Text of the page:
“Psychologically, it was probably the hardest movie I’ve ever done,” Hudson said.
Ernie Hudson knows who to call when it comes to how he’s been treated in the “Ghostbusters” franchise.
Hudson, who starred alongside Bill Murray, Dan Akroyd and Harold Ramis in the sci-fi classic, revealed on “The Howard Stern Show” that the studio did not “include” his character, Winston Zeddemore, in marketing materials.
“I was the guy that was brought in, and that’s how I found my place in the middle—and they were all friendly and accommodating,” Hudson recalled of the casting. “The studio was not, and the studio still was not. So it made it very, very difficult because I was a part of it, but then they were pushed aside very selectively.”
“Ghostbusters” was produced and distributed by Columbia Pictures and directed by Ivan Reitman.
“Ivan was a really, really brilliant person, and I really like and appreciate him,” Hudson said, while noting that the script changed after he was brought on board. “The original script, Winston, was at the very beginning of the movie. As we were getting ready to shoot the film, Winston came in halfway through the film. All of those things… it definitely felt intentional.”
Hudson continued: “When the posters came out, it’s not me on the poster. This took a long time. I went to the 30th anniversary screening of the movie and all the posters show three guys. Now I know the fans see it differently and I’m very grateful to the fans because the fans basically identified with Winston, especially the young, I don’t want to say minority kids, but a lot of kids.”
The ‘Quantum Leap’ star added: ‘It hasn’t been an easy road. It was probably the hardest film I’ve ever done, purely psychologically… And I still don’t try to take it personally. Anything bad if you’re African-American in this country, anything bad happens to you, you can always blame it on me because I’m black. You don’t want to go there. That’s the last thing I want to do. I can’t say anything bad about anyone, but it was hard. It took me 10 years to get over that and enjoy the movie and just embrace the movie. ‘Ghostbusters’ was very hard to come to terms with.”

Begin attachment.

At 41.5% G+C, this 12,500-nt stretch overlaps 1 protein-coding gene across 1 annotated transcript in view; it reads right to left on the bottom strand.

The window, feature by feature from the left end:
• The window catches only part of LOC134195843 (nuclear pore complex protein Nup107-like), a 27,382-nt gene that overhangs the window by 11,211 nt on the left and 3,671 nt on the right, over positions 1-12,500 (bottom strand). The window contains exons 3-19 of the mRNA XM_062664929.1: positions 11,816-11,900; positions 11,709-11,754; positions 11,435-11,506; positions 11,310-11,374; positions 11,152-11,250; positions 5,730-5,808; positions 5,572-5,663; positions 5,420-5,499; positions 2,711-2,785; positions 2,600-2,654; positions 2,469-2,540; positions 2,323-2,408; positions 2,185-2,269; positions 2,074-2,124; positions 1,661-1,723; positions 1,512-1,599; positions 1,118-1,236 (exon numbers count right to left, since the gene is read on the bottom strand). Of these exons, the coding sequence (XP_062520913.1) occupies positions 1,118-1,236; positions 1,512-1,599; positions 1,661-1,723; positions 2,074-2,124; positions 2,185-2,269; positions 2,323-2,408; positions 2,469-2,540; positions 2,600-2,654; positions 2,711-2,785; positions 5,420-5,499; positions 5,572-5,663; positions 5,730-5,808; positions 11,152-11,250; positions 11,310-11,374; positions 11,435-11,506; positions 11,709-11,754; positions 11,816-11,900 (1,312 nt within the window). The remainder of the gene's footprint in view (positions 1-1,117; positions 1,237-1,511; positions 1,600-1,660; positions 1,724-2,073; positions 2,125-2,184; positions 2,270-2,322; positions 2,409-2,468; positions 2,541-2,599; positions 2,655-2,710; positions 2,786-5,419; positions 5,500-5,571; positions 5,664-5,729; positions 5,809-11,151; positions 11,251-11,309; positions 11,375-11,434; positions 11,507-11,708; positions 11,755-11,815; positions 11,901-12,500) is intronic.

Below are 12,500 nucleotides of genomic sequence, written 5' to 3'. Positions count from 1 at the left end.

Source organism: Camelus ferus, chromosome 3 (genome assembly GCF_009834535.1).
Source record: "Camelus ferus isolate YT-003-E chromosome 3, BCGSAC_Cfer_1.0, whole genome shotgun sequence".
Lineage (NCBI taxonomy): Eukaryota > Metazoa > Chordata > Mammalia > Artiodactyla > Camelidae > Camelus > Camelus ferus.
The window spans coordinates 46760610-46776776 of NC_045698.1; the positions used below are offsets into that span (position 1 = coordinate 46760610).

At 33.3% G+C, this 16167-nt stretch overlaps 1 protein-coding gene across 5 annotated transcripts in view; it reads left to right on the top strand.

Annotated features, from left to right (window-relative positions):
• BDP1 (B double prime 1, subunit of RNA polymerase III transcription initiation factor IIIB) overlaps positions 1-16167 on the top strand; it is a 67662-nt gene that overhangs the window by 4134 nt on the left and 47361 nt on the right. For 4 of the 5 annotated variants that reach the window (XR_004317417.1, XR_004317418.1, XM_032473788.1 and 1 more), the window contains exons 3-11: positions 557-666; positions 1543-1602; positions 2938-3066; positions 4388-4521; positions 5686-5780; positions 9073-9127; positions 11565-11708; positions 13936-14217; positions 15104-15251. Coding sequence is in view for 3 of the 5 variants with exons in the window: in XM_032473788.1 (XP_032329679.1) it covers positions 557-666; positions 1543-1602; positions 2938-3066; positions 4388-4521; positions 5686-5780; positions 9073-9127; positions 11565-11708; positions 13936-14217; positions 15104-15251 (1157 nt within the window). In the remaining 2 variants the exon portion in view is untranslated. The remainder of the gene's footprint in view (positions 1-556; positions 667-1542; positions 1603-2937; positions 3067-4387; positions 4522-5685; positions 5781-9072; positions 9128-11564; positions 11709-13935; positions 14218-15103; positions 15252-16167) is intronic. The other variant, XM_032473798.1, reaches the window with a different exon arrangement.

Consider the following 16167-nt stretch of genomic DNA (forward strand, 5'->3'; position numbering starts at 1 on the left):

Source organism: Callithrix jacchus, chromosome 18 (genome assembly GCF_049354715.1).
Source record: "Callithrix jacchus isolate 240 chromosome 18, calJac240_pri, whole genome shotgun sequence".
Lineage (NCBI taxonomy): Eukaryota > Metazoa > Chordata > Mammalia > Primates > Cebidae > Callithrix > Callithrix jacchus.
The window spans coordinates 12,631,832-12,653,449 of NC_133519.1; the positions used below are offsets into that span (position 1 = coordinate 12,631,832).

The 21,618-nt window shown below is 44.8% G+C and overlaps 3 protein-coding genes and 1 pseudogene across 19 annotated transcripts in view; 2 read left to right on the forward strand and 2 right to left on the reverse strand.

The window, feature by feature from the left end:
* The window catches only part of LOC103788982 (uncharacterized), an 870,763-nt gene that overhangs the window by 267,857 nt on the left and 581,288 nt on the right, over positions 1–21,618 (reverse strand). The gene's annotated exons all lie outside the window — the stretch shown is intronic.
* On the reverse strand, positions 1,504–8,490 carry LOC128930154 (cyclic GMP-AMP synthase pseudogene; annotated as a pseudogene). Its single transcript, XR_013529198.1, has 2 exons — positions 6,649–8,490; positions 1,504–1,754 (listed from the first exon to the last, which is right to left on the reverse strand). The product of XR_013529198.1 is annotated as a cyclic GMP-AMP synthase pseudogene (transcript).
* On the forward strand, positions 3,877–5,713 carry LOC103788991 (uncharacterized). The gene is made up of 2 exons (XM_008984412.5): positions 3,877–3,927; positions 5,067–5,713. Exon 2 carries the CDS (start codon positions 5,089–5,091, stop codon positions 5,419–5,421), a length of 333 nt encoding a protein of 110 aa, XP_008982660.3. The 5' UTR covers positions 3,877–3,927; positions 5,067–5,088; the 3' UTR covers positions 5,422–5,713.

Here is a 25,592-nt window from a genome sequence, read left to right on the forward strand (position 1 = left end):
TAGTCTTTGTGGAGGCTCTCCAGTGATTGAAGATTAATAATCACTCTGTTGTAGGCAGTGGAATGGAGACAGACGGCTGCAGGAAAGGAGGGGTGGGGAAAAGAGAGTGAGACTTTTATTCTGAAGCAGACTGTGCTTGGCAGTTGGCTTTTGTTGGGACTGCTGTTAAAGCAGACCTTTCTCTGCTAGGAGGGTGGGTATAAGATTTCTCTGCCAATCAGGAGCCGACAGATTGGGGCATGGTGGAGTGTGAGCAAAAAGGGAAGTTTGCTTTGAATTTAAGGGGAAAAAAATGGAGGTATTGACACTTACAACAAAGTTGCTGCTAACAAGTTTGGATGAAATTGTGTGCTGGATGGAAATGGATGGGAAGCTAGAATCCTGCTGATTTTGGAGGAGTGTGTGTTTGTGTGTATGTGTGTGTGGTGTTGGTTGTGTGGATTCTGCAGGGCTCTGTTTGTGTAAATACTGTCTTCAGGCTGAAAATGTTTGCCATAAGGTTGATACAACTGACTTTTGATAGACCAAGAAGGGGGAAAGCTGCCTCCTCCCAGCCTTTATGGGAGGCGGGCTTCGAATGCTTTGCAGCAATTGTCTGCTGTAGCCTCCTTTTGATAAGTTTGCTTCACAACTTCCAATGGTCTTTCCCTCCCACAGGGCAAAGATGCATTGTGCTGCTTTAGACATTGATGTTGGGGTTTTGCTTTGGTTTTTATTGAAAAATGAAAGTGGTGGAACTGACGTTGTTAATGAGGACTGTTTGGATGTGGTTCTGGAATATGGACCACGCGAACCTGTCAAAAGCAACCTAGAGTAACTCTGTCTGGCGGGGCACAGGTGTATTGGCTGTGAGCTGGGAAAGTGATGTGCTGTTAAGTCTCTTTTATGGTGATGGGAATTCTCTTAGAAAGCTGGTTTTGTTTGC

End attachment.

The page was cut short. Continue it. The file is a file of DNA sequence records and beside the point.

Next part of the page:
Even starring in a blockbuster like “Ghostbusters” didn’t immediately help Hudson’s career.
“When you start a business, I’ve always been told that it’s almost impossible to succeed. But when you get into a big movie from a major studio and it comes out and it’s number one, it changes your career,” Hudson said. “Well, ‘Ghostbusters’ didn’t do that for me.” I worked non-stop, I did Ghostbusters, and it was two and a half years before I got another movie.
Hudson reprized his role in the 1989 sequel, “Ghostbusters II,” and is also being approached to appear in a reboot of the franchise. “We’re still in talks for a new movie that’s going to start shooting in March, and I’m like, ‘Guys, there’s a spot… I’m not an extra,'” Hudson said. “So if I do it, it has to make sense.”
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